Steve Ellis: Can you tell me about some of the other areas we want reform? I know that we’ve worked with the New York Times and other outlets exposing this so-called day after auction giveaways and some other issues with the program.
Autumn Hanna: That’s right, Steve. Non-competitive leasing overall is a major problem. And our oil and gas companies have been taking advantage of this broken system and being able to really benefit from this non-competitive leasing. So we have set our minimum bid per acre at $2. That’s a rate that was set in the late 80s under President Reagan. It’s one that we definitely need to step back and adjust, at least to inflation.
Autumn Hanna: Nevada is a place where we’ve seen this non-competitive leasing really run rampant. We have over 90% of the land leased there not even entering production. So we’re leasing land, it’s not entering production, and it’s because it’s so cheap. In the last few years in Nevada, roughly 80% of the acres leased at auction went for this $2 per-acre minimum bid. And over the last decade, 90% of those were sold for less than $5 per acre.
But you can also exploit the system by coming in the day after, so nominating land for auction, coming in the day after for no bid at all, and securing that land. So this is this non-competitive leasing loophole that we’ve worked with the New York Times and many other press outlets to expose and bring attention to. And one case our work uncovered that one company had dominated almost 70,000 acres of land for lease sale in Montana and didn’t step into bid anything at auction, and then came in the next day to secure over 132 leases without paying any bid at all. So a big loss for taxpayers because of this broken system and this loophole, one that definitely needs to be fixed before we start leasing again.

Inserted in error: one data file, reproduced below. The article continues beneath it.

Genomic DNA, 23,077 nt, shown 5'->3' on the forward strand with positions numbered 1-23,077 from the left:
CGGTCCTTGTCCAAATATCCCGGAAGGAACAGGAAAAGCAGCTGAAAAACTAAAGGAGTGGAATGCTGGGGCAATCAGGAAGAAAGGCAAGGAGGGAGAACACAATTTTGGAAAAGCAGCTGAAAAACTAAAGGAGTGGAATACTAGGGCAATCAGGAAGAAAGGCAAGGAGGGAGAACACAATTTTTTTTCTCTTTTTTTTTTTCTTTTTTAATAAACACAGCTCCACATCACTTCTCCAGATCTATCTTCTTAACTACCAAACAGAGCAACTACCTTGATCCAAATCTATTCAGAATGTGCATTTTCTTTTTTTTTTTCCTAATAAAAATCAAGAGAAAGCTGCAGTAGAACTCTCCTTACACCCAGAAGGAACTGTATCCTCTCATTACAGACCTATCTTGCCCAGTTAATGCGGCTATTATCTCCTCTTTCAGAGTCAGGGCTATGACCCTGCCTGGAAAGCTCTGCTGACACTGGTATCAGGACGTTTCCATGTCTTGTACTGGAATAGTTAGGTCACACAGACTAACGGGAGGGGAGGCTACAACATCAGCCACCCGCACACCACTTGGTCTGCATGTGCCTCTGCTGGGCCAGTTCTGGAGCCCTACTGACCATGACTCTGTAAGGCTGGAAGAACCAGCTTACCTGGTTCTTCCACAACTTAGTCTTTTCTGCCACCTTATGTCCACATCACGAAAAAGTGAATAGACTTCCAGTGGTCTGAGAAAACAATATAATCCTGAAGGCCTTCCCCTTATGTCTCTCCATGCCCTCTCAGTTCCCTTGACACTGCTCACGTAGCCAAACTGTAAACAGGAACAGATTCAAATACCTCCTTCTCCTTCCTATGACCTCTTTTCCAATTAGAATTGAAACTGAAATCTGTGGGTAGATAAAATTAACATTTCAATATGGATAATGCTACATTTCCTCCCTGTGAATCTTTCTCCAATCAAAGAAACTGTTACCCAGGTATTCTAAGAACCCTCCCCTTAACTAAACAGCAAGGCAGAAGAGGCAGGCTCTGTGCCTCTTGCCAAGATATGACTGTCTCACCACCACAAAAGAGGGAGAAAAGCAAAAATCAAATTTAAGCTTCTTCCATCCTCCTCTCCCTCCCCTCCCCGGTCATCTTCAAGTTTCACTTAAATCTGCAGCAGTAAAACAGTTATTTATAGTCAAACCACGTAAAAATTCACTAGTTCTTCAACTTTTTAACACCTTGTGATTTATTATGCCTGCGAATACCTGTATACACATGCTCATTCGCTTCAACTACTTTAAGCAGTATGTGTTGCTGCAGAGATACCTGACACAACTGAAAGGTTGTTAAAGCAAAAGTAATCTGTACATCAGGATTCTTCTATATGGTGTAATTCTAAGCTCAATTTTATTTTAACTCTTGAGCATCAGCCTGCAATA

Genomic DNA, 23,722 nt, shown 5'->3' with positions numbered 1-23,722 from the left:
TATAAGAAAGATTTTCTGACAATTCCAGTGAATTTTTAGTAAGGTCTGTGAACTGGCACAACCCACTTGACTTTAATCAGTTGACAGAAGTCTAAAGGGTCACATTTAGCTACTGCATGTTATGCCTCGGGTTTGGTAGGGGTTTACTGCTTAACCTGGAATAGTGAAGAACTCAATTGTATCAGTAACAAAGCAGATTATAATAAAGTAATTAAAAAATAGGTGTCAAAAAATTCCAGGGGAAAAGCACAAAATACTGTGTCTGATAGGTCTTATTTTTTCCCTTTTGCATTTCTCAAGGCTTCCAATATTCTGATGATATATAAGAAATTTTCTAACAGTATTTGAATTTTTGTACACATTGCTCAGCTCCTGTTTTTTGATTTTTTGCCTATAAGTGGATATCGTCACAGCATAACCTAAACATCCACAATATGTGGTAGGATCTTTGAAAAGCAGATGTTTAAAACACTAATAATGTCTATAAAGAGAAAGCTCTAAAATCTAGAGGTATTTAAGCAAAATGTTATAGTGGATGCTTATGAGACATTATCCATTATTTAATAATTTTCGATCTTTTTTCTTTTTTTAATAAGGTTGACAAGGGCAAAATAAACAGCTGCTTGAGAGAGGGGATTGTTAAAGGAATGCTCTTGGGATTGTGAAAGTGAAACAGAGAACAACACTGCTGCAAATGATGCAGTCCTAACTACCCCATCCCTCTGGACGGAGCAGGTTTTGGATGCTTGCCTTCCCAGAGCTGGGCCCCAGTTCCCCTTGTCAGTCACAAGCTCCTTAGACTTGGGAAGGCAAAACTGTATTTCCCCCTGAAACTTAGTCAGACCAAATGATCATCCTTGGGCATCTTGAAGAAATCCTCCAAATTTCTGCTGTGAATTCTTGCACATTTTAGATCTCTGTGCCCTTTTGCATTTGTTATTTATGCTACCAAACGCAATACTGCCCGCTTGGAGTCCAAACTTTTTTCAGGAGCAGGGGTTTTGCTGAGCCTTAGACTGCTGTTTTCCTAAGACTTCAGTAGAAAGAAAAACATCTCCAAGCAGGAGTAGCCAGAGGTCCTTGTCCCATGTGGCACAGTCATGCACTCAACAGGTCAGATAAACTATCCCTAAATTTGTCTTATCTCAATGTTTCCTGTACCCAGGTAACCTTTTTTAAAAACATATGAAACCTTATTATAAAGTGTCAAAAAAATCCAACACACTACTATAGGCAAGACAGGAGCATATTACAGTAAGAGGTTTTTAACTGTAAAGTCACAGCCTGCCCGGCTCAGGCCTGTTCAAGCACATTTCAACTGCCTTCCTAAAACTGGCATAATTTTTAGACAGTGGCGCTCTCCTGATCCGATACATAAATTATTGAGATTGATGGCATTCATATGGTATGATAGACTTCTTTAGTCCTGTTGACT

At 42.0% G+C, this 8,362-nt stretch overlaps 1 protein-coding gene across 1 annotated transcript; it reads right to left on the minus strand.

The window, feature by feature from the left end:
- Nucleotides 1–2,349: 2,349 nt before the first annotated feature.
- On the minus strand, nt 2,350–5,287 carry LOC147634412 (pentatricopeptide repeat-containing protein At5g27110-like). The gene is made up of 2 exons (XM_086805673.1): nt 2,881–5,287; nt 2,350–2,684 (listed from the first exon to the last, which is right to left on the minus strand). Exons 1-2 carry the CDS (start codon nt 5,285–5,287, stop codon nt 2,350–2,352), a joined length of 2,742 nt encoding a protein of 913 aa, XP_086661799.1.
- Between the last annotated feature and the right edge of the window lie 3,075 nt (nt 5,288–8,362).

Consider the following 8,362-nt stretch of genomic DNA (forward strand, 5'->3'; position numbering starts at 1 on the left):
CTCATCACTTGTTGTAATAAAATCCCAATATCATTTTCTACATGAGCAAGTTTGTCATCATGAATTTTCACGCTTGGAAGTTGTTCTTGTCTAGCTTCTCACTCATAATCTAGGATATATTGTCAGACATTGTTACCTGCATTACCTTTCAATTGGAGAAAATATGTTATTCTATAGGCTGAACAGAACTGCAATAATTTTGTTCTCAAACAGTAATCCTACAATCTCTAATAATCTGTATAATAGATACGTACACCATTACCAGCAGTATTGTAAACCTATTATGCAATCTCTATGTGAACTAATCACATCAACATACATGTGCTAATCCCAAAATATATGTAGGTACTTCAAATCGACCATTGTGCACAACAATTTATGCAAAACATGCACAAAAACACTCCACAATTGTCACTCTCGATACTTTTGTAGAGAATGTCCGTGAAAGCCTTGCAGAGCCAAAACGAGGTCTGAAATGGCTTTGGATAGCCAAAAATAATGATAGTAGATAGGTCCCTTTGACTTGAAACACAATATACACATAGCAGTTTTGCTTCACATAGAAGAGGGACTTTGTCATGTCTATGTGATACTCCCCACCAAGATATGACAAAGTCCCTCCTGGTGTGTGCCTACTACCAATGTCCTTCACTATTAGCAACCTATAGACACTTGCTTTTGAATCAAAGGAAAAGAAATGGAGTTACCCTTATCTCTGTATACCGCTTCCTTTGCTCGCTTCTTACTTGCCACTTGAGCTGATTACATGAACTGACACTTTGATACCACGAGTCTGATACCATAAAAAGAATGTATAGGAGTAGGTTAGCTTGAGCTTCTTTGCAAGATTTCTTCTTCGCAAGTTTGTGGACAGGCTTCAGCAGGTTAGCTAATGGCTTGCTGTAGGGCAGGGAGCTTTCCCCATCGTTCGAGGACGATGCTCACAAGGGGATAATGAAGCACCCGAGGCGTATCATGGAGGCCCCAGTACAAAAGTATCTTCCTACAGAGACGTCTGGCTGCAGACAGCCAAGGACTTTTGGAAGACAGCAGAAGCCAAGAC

Steve Ellis: So Autumn, after all of this has been pointed out, is there any activity on the Hill, or is there somebody picking up the mantle trying to do some of the reforms tackling some of these issues?
Autumn Hanna: Last Congress, we had a bill with Senator Tester addressing non-competitive leasing and really going after this issue. And we are definitely looking to move a bill this Congress and have action taken to address this leasing loophole. It’s outrageous that it’s still on the books. And we think that now that we have this pause on leasing again, and we’re taking this time to really look into the program overall and fix these pieces of it, that this non-competitive leasing loophole is one that definitely needs to be addressed.
Steve Ellis: Autumn, you bring up a good point, too, in the fact that with the new Congress, everything resets. Legislation that was on the half-yard line is back at square one, to mix some metaphors there. So that is something they’ve got to kind of move the ball forward on this. What do federal and state taxpayers get, or not get, from the federal oil and gas program?
Autumn Hanna: The biggest loss to taxpayers in the current system is the royalty rate, which hasn’t changed for over 100 years, so we’re looking at a 12.5% royalty rate for taxpayers. And that’s the percentage the taxpayers get for the oil and gas extracted off federal lands, so we get a percentage of the value of that sale. And that’s something that any landowner would get for anything off their private property, a royalty, that’s a common way to receive revenue. And it’s one that we think really needs to be addressed, looking at that century-old rate of 12.5%. And we have calculated, just in the last 10 years, we’ve lost over $12 billion by not updating that rate for onshore oil and gas to match what the current rate is for offshore oil and gas. So offshore oil and gas, for the most part, gets at 18.75% royalty rate.
Autumn Hanna: And so that rate on offshore is one that we have pointed to, to say we want parity for onshore and we want to get 18.75% at a minimum on federal lands. That gets us that $12 billion figure. But that isn’t even as high as we think would make sense for the market in many cases. Private and state interests charge royalties as high as 25%. And oftentimes, they’re charging and getting 25% or 20% royalty rate for land that’s adjacent to the federal land that’s producing, so really just shortchanging federal taxpayers. And the important part of this for the state, too, is that we split that revenue onshore with the state. So 50% of that revenue from federal land in states goes to that state. So in Colorado, half of that royalty revenue on federal lands is going to Colorado, in New Mexico to New Mexico.